Although it is quite unusual for Licensing Officers to give you advance notice of a Licensing inspection, we have recently had clients presented with this situation and consequently, we have produced some tips for dealing with these inspections.
An inspection may cover numerous things and they can be a little difficult to prepare for, but there are some standard arrangements a licensee can make:
- If you have advance notice of an inspection, spend a little time researching your Inspector. Find out how experienced they are and whether they have a good understanding of licensed businesses and premises.
- Know what the inspector will check. This sounds obvious but there are numerous things they will be looking for. It is likely that they will check that you have everything on site that you should have and are displaying everything you should be. In all probability, they will bring the approved plans with them and check that they accord with the layout of the premises and will check that you/your staff are aware of the hours and conditions attached to the Licence. You should ensure that you, your managers and your staff know where your Licence, authorisations, incident logs, refusals books, training records and risk assessments are ready for inspection. Please also ensure that all fire escape routes are free of obstructions at all times.
- Ensure refusals books and incident logs are properly completed and reviewed by duty managers from time to time and that staff are aware of the importance of completing such logs. You should also ensure that if you operate a Challenge 21 or 25 Policy, appropriate signage is displayed and staff are trained to understand what the Policy means and how to apply it.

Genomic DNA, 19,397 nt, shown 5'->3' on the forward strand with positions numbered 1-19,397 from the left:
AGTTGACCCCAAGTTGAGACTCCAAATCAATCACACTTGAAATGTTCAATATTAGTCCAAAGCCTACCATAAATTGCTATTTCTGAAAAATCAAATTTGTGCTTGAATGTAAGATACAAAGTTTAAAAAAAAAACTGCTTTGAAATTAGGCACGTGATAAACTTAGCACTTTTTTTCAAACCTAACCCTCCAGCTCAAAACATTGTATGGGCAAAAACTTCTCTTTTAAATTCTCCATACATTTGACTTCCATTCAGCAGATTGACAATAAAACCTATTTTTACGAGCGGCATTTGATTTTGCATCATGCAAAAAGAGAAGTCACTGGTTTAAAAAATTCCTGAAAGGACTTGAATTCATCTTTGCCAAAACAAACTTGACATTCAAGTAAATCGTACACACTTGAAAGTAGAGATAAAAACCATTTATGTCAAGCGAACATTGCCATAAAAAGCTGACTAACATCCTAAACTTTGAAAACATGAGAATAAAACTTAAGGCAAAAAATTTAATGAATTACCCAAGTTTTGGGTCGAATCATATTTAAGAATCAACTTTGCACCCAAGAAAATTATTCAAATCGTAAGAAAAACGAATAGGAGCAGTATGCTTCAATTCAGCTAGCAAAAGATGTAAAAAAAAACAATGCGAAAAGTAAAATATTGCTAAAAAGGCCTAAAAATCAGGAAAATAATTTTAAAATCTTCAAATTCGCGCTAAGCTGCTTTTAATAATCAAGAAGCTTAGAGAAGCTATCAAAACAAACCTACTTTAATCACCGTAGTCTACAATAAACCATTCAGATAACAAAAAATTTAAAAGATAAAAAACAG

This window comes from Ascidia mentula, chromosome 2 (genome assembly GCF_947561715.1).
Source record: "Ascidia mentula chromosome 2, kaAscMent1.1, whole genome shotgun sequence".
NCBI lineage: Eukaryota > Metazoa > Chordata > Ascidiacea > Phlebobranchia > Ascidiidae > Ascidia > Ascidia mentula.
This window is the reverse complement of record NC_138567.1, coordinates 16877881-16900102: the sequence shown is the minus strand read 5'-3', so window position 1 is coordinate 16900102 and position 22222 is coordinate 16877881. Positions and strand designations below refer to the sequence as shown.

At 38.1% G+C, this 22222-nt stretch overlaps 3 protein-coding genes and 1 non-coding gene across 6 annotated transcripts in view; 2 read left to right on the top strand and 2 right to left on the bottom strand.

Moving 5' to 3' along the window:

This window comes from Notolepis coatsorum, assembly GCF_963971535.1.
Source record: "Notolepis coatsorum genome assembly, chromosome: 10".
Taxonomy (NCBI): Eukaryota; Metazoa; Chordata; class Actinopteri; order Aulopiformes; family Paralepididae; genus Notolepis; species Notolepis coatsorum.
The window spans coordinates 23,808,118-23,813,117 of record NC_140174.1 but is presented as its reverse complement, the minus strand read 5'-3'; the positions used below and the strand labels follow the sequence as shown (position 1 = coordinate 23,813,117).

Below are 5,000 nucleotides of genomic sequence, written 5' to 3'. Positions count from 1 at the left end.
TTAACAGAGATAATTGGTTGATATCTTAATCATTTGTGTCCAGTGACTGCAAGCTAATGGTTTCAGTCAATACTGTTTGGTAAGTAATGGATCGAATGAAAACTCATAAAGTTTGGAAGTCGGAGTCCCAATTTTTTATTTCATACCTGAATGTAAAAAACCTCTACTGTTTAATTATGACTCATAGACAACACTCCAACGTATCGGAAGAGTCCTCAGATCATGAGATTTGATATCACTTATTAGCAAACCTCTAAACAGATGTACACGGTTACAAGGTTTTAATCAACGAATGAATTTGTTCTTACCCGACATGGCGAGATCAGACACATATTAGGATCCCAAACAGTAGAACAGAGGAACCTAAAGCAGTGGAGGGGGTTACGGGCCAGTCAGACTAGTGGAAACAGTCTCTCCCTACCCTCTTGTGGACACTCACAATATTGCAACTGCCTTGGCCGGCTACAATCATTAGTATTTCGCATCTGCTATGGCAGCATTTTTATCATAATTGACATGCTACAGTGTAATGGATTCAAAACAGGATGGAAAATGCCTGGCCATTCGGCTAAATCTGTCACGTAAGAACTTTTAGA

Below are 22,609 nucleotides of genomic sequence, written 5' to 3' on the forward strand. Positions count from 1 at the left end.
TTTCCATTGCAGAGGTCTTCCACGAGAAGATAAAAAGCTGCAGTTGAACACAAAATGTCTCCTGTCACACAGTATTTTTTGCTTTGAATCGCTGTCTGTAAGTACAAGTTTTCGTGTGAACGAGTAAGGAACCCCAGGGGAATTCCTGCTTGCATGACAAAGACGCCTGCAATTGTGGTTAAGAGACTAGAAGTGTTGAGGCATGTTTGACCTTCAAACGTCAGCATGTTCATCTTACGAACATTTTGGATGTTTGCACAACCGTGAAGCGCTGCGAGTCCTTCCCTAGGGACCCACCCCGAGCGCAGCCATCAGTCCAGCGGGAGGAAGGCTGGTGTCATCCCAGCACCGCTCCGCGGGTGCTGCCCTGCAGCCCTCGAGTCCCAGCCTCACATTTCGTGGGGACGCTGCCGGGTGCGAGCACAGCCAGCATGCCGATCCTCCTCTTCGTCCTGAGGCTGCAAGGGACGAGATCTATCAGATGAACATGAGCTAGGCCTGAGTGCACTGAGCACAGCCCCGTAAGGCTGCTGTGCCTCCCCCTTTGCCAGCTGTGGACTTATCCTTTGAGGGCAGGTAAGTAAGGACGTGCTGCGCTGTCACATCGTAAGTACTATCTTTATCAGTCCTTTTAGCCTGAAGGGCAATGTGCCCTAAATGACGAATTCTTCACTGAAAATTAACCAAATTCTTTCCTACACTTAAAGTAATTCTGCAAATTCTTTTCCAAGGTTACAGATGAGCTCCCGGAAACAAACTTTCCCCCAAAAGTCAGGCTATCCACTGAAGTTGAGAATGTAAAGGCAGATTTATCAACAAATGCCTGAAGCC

- Familiarise yourself with the hours and conditions on your Licence itself. You should read the full document, and establish what your Licence authorises, whether it be the sale of alcohol on and off the premises, hot food and hot drink, or regulated entertainment. You should also establish if your Licence has any restrictions, for example, music, dance or films being restricted to certain rooms.
- Check that all necessary documents are retained/displayed. Essentially, the certified copy Summary needs to be displayed near the main entrance to the Premises, together with the ‘Duty to Display’ document. There is now no requirement to display a separate ‘plaque’ over the main door (this was a requirement of the old regime that disappeared in 2005, although it seems to be a common misconception that this is still required). The certified copy of the full Premises Licence and approved plans need to be retained in a safe place, together with the Personal Authorisation (although these do not need to be displayed). All members of staff should be aware of the location.
- Make your staff aware of what questions may be asked by the Licensing Officer. Any enforcement officer may ask any member of staff:
- Who is authorising the sale of alcohol (i.e. who is the Designated Premises Supervisor and the other personal licence holders?)
- Where is the Licence Summary and Duty to Display?
- Where is the full copy Premises Licence and can they inspect it?
- Where is the authorisation for non-personal licence holders to serve alcohol?
- Ensure you have adequate numbers of personal licence holders to provide proper cover for your Premises. The Licensing Act specifies that all supplies of alcohol must be authorised by a personal licence holder.